It’s the ultimate month of gifting—is your Etsy shop ready?
The crowds are coming, from Black Friday and Cyber Monday shoppers to the last-minute gift-givers looking everywhere for holiday presents. Last year, members of the marketplace for vintage and handmade goods rang up $117.8 million in sales during December, a 73 percent jump from the year earlier; for the year, the total was $895 million, according to Etsy. For its one million active sellers, there are now 60 million shoppers perusing every month, hailing from more than 200 countries.
Yet some concerns are equally universal. Will what I want be available? Can the merchant deliver it in time? Will it be just what I expected?
The charm of Etsy is that its community’s unique products show a human touch—from virtually anything crocheted or inspired by deep artistic craftsmanship to just the right vintage accessory that recalls a fond memory. For customers, that human side can also be a challenge: Many Etsy shopkeeps run their pages as a side business, and service and fulfillment compete with full-time jobs and busy lives. For every fantastic find, there are online reports of wayward sellers who don’t respond or leave clients unhappy.
One of the problems is Etsy’s low barrier to entry. “Anybody can have an Etsy shop. It’s not curated,” says Laura C. George, a business coach who works with creatively gifted artists all over the world. “There’s not a lot of policing of a certain level of talent, or a certain level of business professionalism on the site. I think what often gets in the way is that people don’t feel like their Etsy shops are actual businesses, even though customers certainly feel like it’s a business or they wouldn’t be buying.”
That said, most sellers take their Etsy quite seriously and strive to deliver excellent service. What are they doing to make the holiday shopping season a success for their shops? A few tips from those who’ve made it work:
To make the most of year-end holidays, it pays to start planning at least six months in advance, says George. Media opportunities—gift guides, product coverage, etc.—tend to work that far ahead and should be pursued early, with professional photos of your goods lined up for print outlets, she says. “You need to know what you want to have available for sale and what you’re going to need six months early. It sounds crazy, but it’s how it works,” George says.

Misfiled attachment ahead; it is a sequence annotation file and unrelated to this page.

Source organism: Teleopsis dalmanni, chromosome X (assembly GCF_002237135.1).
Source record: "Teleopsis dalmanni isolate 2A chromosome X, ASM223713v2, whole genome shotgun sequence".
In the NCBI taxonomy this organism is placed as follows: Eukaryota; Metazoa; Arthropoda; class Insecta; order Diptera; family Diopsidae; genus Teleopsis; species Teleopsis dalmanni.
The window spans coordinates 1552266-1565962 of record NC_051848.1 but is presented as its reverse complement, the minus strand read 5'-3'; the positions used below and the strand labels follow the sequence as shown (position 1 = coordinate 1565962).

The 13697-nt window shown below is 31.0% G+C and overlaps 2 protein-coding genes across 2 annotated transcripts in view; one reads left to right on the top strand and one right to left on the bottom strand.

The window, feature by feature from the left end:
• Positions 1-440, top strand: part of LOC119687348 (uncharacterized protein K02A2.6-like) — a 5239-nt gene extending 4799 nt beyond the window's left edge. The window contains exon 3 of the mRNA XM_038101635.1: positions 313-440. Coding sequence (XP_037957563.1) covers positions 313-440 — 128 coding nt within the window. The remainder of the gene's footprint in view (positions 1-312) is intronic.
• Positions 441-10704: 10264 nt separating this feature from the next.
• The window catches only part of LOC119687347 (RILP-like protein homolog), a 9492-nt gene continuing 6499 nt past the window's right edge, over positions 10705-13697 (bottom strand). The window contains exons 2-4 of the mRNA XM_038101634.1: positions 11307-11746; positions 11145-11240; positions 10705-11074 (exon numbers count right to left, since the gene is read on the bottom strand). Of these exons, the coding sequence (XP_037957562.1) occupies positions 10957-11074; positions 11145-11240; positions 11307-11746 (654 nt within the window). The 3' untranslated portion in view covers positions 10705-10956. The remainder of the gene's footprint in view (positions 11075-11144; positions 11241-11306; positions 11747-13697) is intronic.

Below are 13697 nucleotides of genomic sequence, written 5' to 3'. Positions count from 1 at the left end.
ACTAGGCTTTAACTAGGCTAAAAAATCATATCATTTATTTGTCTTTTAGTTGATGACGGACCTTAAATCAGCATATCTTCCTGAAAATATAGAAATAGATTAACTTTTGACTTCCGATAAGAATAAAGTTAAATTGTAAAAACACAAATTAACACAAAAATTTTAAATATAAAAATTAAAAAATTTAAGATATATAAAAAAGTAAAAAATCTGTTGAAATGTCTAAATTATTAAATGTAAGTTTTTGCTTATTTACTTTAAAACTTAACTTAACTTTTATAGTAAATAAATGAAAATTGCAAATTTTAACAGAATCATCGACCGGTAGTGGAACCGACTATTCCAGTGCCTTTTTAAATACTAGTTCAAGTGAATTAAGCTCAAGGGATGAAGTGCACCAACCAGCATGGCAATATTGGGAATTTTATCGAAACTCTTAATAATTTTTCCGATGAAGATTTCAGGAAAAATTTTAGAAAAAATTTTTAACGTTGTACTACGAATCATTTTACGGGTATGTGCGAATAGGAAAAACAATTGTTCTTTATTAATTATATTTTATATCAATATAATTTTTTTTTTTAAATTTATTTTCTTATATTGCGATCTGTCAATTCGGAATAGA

Be upfront with policies (and follow them)
Communicating with customers is key. It’s smart for beginners to mimic the giants of e-commerce. Every Etsy page owner’s site should make clear shipping times, costs, currency conversion rates, returns, and even what happens if a product arrives damaged. One step further: Add a request for the customer to message you when they place an order. If a customer is in another country, the rules should remind them that shipments need to go through customs, which can take more than a week. If there’s a shipping tracking number available, send it to the customer and monitor it yourself to document that the package arrives. Because most products on Etsy are one of a kind, it’s often not so simple to just replace what has been ordered. If a problem arises, contact the client immediately, apologize for the situation, and offer a solution. (Take another page from the pros: Add a Top 10 Most Popular List to your site, which could help guide customers to pick an item for a hard-to-buy-for person on their list.)
Ask yourself: How much time do you really need to turn around an order in your busiest periods? Before you answer, consider the frenzy of the holiday season personally and professionally, with family commitments and many full-time jobs under pressure to meet year-end deadlines. Conversely, a frustrated customer who comes up empty-handed if an unforeseen problem arises can make what’s supposed to be a cheerful time difficult for both of you. Give yourself and your shipping providers some breathing room. A quick look at more than two-dozen Etsy shops shows Saturday, Dec. 14 as a popular cutoff date to have gifts delivered before Dec. 25.
Cultivate good reviews
Erma Williams-Nurse has a great policy of updating customers at nearly every stage of their orders at her store, The Pomade Shop. Since she set up her venture two years ago, she responds to messages as soon as possible and always within 24 hours. She also always says “thank you” to customers for their purchase and follows up after shipping with an email to find out if the product was received. Before packages leave her desk, she verifies that what’s going out matches the order and, because some of the orders are gifts, makes sure everything looks neat right out of the box. Ultimately, it’s the Golden Rule, Williams-Nurse says. “Be sure to produce what you would require as a shopper,” she adds. “Let’s go forward in the spirit of treating our customers the way we would want to be treated.”